Teaching music is exhausting.


Whether you’re standing on the podium for 10 minutes at a time, squeezing yourself through the ranks of stands while navigating a forest of clarinets trying to find which one is sharp, dancing in front of your choir as you’re trying to get them to sing, playing that fiddle part againĀ so the violins can mimic your sound, or you’re dancing around the classroom, squeezing under children’s arms…

It’s a physical game we’re playing here. And if we don’t take care of our bodies, we can get burned out, suffer over-use injuries, or end up just getting stressed out because we are sore and tired and we just can’t conduct ONE MORE BAR OH THANK GOD THE SONG IS ALMOST OVER.

[That was me conducting Mass this morning after riding my bike to school in 22-degrees…. *sigh*]

So it shouldn’t surprise you that one of the best things you can do for your body to make sure it continues to perform the tasks required of it is; YOGA.

Yoga has been proven time and time again to build strength and flexibility, prevent injury, perfect your posture, prevent cartilage and joint breakdown… pretty much everything you need to keep doing this for the next 30 years!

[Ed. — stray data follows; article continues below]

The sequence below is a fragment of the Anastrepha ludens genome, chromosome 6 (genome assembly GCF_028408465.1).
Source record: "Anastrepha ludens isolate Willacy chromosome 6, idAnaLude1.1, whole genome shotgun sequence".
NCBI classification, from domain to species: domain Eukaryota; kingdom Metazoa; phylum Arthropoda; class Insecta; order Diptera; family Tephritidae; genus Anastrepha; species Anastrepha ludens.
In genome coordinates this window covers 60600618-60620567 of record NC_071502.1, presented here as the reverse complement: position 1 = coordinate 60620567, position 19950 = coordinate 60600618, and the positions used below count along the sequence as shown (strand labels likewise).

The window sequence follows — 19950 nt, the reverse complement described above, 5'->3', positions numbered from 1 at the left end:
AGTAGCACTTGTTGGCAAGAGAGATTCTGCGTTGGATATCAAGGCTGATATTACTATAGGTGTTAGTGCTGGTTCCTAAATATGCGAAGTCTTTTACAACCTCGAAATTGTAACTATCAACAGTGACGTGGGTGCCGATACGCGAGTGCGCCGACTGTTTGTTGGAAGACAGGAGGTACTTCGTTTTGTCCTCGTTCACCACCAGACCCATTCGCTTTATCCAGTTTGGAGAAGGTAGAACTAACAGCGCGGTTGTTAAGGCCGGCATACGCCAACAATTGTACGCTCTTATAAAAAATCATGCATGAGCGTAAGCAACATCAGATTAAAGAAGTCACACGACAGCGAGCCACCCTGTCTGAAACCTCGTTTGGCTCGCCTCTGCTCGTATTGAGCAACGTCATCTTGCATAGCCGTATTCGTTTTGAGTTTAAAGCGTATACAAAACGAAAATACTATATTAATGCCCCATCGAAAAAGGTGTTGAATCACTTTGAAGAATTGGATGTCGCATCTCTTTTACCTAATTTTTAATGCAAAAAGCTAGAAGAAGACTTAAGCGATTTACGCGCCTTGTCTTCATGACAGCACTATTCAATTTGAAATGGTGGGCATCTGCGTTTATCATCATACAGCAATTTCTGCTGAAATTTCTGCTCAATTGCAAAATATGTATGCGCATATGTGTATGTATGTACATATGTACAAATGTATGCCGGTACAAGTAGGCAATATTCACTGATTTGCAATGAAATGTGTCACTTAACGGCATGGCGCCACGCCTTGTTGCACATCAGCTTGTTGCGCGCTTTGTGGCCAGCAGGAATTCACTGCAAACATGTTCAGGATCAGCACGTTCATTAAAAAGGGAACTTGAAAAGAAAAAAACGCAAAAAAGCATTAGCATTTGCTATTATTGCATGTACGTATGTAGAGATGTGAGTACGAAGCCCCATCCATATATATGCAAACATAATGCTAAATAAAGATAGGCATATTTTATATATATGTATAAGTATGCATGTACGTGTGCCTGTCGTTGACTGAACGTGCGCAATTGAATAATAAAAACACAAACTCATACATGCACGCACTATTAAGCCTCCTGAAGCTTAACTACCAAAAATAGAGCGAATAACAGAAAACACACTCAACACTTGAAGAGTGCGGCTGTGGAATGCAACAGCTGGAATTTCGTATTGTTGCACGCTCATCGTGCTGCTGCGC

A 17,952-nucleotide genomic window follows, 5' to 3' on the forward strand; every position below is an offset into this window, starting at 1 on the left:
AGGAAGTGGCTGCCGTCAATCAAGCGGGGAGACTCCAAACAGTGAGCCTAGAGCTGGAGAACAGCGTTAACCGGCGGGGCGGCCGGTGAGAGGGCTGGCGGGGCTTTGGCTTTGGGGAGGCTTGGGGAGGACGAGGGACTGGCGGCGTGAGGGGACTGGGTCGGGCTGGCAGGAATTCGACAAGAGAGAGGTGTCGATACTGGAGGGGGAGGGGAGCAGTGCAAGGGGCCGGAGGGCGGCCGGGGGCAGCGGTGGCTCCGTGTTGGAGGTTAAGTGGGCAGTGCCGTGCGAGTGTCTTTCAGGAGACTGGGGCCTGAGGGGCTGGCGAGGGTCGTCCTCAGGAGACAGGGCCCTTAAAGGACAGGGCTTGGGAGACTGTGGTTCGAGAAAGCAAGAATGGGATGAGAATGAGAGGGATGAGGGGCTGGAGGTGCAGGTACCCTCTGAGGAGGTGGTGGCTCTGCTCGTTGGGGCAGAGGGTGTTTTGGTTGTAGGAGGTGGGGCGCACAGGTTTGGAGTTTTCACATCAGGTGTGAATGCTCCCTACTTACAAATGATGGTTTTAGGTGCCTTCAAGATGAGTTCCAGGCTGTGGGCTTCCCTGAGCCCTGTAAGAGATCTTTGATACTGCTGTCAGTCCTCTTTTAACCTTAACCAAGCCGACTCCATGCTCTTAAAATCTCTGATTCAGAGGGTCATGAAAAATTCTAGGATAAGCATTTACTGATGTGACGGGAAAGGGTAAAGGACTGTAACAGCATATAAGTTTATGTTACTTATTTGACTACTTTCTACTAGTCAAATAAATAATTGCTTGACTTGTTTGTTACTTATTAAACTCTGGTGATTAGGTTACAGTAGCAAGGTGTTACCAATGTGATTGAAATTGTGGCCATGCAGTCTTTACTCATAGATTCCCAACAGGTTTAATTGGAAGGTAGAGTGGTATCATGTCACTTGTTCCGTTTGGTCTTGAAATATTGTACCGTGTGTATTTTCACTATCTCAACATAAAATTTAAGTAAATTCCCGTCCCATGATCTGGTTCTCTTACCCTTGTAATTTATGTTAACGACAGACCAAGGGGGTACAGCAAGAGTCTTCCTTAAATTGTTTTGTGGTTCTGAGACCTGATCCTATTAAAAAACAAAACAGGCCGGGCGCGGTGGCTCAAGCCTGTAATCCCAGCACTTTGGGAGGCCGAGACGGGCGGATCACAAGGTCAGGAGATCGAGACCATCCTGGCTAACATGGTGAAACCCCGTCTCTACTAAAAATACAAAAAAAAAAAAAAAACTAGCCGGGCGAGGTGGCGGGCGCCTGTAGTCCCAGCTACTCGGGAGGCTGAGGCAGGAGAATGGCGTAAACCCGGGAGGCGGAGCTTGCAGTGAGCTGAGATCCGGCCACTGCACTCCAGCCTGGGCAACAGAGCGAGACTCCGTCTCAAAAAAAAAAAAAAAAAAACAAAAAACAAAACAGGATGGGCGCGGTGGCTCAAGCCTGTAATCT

THIS POST alone lists 38 Health Benefits of regularly practicing yoga.

But here’s the problem…

We’re busy.

Like, really busy. Not-even-time-to-eat-a-sandwich-between-classes busy.

That’s why I created these two short yoga routines ANYONE can do. I keep you standing so you don’t need to have a mat or even be able to touch the floor.

And I know you’re probably like, “But Elisa! You teach music, not yoga!”

Oh contraire mon amies. I have been practicing yoga for more than 7 years now. I have been an award-winning triathlete, mountain biker, and trail runner for at least that long as well. I spent years working on my form to improve my function and so I humbly submit to you today these poses [or ‘moves’] that I use every morning, just to prepare myself for the challenges of teaching that lay ahead.

I do hope you’ll take advantage and give a couple of these a try. You’re even welcome to try them in your class, and share them with other music teachers you know that might be able to benefit from the stress-relieving, body-toning, life-enhancingness that yoga can provide when you practice it regularly.



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